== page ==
Sony in Talks with YouTube

8th April 2009 by Maura McHugh

According to a news article on CNN YouTube is in negotiations with Sony Pictures to acquire licensing rights to full-length content. Last week Disney agreed to licence short-form content to YouTube. To compete in the burgeoning online video market YouTube must obtain more long-form drama.

Sony Pictures’ Web video property, called Crackle, could result in a boost to YouTube’s ambitions to become a player in Hollywood.

Sony acquired Crackle in 2006, a year before Google bought YouTube. It’s a multi-platform next-generation video entertainment network that distributes digital content including original short form series and full-length traditional programming from Sony Pictures’ library of television series and feature films.

YouTube and Google can’t be too choosy. The truth is that two years ago they miscalculated how much they needed Hollywood. YouTube frustrated some studio and TV executives by saying “we’re not responsible for the actions of our users.”

Since then, YouTube managers have changed their attitude and have focused on making the site more appealing to big entertainment companies, such as offering better-quality streams, and filtering for pirated content. Still, what was true two years ago is true now: none of the big entertainment companies is going to allow Google to build YouTube’s business on their content without getting something in return.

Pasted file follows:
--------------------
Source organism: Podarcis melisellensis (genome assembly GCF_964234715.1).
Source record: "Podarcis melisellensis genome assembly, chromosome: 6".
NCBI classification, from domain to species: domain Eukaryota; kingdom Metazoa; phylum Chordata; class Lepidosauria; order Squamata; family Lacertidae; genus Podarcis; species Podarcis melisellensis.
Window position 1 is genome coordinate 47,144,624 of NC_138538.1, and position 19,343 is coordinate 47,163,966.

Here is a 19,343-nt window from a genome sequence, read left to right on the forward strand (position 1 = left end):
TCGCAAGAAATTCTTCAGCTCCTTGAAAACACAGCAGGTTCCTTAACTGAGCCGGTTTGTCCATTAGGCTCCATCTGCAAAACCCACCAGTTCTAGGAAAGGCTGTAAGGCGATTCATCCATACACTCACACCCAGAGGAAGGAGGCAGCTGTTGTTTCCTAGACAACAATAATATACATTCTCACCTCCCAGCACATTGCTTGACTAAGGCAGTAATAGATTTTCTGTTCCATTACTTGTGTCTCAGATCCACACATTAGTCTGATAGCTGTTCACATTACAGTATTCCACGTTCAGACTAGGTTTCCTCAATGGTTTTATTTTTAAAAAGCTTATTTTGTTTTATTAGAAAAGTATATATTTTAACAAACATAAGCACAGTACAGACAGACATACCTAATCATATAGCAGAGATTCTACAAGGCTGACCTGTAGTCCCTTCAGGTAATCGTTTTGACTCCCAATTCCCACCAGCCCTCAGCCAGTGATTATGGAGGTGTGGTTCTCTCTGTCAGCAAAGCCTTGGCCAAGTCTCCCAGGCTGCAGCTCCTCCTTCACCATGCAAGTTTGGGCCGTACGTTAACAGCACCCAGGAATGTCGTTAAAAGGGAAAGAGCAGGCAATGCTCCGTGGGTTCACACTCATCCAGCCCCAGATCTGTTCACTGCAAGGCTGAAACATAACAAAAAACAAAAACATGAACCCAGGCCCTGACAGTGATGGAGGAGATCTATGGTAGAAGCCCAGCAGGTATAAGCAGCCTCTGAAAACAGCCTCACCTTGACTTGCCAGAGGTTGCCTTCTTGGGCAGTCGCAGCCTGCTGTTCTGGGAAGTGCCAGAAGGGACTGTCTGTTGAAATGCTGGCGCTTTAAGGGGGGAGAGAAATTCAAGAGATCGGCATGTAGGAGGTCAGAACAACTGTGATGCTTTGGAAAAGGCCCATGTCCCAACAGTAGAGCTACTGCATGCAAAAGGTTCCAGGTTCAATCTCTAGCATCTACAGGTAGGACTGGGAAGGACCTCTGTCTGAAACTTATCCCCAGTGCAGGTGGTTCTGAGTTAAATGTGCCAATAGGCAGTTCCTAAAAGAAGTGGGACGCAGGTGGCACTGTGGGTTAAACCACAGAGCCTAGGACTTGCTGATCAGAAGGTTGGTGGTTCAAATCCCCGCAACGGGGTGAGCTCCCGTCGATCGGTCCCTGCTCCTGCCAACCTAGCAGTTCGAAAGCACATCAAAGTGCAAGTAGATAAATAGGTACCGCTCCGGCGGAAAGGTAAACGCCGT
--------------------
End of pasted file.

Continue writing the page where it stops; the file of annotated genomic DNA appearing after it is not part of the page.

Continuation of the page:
There’s also the question of what the studios intend to do with the traditional distribution model. Hollywood has long had agreements in place to release films through a complex assortment of channels, including theatrical release, DVD sales, and cable, premium, and broadcast outlets. For example, film-industry sources say the money Hollywood earns from the Web is a trickle compared with the ocean of cash it receives each year from cable providers.

Nonetheless, more and more people are canceling their cable subscriptions and turning to the Web for entertainment. Even execs from the cable companies have acknowledged this. Last week, after Disney announced the agreement with YouTube, I asked Jordan Hoffner, YouTube’s chief of content partnerships, whether YouTube, Hulu, and the other Web video services can convince Hollywood to wean itself off these other distribution channels.

“I think that what we’re doing is we’re dealing with a fragmented world,” Hoffner said. “You can’t just say you’re going to count out any distribution channel and focus on one because audiences are moving to other places. We’re one of the places they’re moving to.”

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